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Safety in the home: removing hazards, preventing injuries

 

Unintentional injuries among children less than 14 years of age are very common. One in eight children admitted to hospital has been injured. One in three deaths among children is due to injury. Almost half of all deaths among children aged one to four years are due to injury.

Although motor vehicle crashes and other traffic-related injuries are the most common cause of death and long-term disability among Canadian children, unintentional injuries also occur in the home.

The commonest causes of injury in the home to children less than five years of age are falls from heights, burns and scalds, and poisoning.

A prospective, multi-centre, Canadian study recently published in the journal of the Canadian Medical Association compares the hazards in the homes of young children with unintentional injuries to those without injury. Five Canadian children's hospitals across Canada participated in this two-year study.

How did they study unintentional injury?

Children aged less than eight years of age who came to the emergency department (ED) because of a fall, scald, burn, poisoning, ingestion, or choking episode at home were identified by daily screening of the ED logs. These children constituted the cases of the case-control pair design of the study. Another child who presented to the same ED with a non-injury related diagnosis was selected as a control on the basis of age and gender. Three hundred and forty six case-control pairs participated in the study.

Each child's home was visited, usually within one month of the initial visit to the ED. The home visitor, who did not know to which group the child belonged, collected demographic data and inspected the home for specific hazards known to be associated with injuries to children.

The injury hazard for each child's home was calculated by dividing the actual number of hazards in the home by the total number of potential hazards. The difference in proportions of hazards in the home between the cases and the matched controls were assessed.

The relationship between specific hazards and the odds of being a case or a control was also analyzed.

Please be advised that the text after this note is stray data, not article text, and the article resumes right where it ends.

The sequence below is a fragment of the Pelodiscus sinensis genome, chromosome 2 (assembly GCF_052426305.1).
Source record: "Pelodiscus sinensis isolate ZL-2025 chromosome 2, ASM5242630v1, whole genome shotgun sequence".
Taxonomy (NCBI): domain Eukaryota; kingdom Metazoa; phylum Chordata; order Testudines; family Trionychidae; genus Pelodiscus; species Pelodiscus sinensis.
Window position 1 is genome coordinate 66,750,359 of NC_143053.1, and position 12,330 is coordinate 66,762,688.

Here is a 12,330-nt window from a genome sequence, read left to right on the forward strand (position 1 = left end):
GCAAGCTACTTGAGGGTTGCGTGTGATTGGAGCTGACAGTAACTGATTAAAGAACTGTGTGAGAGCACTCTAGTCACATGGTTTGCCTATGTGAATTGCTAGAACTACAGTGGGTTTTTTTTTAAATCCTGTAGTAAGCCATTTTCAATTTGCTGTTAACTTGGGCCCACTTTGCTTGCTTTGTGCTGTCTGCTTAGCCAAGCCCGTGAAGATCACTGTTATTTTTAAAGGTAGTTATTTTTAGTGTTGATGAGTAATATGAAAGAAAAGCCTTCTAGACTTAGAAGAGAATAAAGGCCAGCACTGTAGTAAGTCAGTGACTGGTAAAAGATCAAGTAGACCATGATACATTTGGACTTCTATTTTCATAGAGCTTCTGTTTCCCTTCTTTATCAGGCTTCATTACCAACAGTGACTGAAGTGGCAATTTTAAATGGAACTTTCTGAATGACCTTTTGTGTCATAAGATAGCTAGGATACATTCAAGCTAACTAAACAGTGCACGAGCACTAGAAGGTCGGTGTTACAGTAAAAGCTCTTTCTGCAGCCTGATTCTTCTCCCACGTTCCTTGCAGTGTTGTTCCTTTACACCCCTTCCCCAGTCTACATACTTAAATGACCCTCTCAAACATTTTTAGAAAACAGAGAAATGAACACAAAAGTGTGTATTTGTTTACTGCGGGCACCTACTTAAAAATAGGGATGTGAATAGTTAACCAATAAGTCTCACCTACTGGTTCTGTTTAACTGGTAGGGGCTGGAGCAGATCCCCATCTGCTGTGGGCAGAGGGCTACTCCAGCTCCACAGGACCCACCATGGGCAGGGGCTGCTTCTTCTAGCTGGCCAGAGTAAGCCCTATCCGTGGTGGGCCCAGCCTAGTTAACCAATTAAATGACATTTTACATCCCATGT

What hazards were found in the home?

Hazards found in the homes of young children included:

  • baby walkers in 21% of homes with infants aged less than one year
  • no functioning smoke alarm in 17% of homes
  • no fire extinguisher in 51% of homes

In an initial analysis, there was no difference in the number of hazards in the homes of young children with unintentional injury when compared to the homes of young children without injury.

However, after adjusting for the number of children in the family, the mother's education, and mother's employment status the homes of young children with unintentional injury differed from the homes of young children without injury on five hazards:

  • the presence of a baby walker (risk of injury increased 9-fold)
  • the presence of choking hazards within a child's reach (risk of injury increased 2-fold)
  • no child-resistant lids in the bathroom (risk of injury increased 1.6-fold)
  • no smoke alarm (risk of injury increased 3.2-fold)
  • no functioning smoke alarm (risk of injury increased 1.7-fold)

What should be done to protect young children from unintentional injury within the home?

Although there is a widely held view that about 90% of childhood injuries are preventable, it is not easy to design, test, and implement injury prevention interventions.

Parents of young children can make changes in the family home to reduce the risk of unintentional injury from falls from heights, burns and scalds, and poisoning.

Reduce the risk of unintentional injury caused by falls from heights by not using a baby walker and also making sure that:

  • there are safety straps on the diaper change table
  • there are gates at the top of all stairs in the home
  • there is a mechanism to prevent a young child opening the basement door
  • there is a mechanism to prevent all bedroom and living room windows opening more than 15 cm

Reduce the risk of unintentional injury caused by burns and scalds by making sure that:

  • the hot water tap temperature is less than 54 o C
  • cords do not dangle from the kettle or other appliances in the kitchen
  • there is a stove guard to prevent a young child from grabbing pots
  • matchers and lighters are placed out of a young child's reach.
  • there is a functioning smoke detector in the home
  • there is a fire extinguisher in the home

Reduce the risk of unintentional injury caused by poisonings and ingestions by making sure that:

  • all choking hazards in the kitchen, living room, bedroom, or garage cannot be reached by a young child
  • all bathroom beauty supplies and medications cannot be reached by a young child
  • there are child-resistant lids on all bathroom bottles
  • there are child-resistant lids on all medications in the home including the medications of visitors, especially grandparents
  • all household cleaning supplies cannot be reached by the young child
  • there are child-resistant lids on all household cleaning supplies
  • there is a functioning carbon monoxide alarm in the home
6/18/2010

LeBlanc JC, Pless IB, King WJ, Bawden H, Bernard-Bonnin A, Klassen T, Tenebein M. Home safety measures and the risk of unintentional injury among young children: a multicentre case-control study. Canadian Medical Association Journal 2006;175:883-887.





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